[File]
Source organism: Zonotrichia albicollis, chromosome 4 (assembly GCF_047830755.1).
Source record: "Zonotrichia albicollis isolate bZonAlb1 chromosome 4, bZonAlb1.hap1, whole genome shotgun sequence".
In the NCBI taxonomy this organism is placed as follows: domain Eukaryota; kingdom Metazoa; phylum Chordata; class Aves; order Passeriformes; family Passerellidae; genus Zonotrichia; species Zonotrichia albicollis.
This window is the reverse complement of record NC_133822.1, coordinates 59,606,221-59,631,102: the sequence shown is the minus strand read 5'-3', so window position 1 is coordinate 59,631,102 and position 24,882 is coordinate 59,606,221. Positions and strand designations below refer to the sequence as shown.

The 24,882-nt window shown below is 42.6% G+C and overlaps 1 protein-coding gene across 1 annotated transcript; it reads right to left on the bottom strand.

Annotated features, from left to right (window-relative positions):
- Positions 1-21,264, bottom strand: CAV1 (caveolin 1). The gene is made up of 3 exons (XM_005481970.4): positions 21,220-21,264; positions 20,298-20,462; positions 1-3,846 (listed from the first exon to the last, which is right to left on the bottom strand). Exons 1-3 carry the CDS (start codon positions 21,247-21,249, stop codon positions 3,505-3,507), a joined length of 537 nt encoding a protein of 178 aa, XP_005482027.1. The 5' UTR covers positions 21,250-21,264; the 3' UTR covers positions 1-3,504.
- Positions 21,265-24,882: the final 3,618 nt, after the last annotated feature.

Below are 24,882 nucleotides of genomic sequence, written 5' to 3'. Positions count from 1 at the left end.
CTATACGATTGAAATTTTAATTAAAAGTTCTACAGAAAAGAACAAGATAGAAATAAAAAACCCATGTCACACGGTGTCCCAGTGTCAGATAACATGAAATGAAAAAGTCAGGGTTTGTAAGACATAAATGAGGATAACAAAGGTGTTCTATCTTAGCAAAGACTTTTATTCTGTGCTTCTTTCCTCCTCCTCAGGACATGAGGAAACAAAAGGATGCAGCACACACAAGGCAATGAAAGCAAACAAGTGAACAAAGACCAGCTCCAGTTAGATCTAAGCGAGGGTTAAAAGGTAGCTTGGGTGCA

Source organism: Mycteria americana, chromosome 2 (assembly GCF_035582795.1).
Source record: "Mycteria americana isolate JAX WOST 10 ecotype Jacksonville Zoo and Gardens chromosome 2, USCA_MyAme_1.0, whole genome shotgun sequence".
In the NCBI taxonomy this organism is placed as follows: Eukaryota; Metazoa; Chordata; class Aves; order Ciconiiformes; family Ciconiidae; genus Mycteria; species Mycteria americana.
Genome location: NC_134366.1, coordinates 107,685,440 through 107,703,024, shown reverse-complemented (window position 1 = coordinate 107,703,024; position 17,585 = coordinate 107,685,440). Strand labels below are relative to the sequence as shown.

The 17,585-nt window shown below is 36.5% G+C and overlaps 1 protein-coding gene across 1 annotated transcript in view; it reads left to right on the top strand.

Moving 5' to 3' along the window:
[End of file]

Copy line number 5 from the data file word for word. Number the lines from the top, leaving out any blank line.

The 24,882-nt window shown below is 42.6% G+C and overlaps 1 protein-coding gene across 1 annotated transcript; it reads right to left on the bottom strand.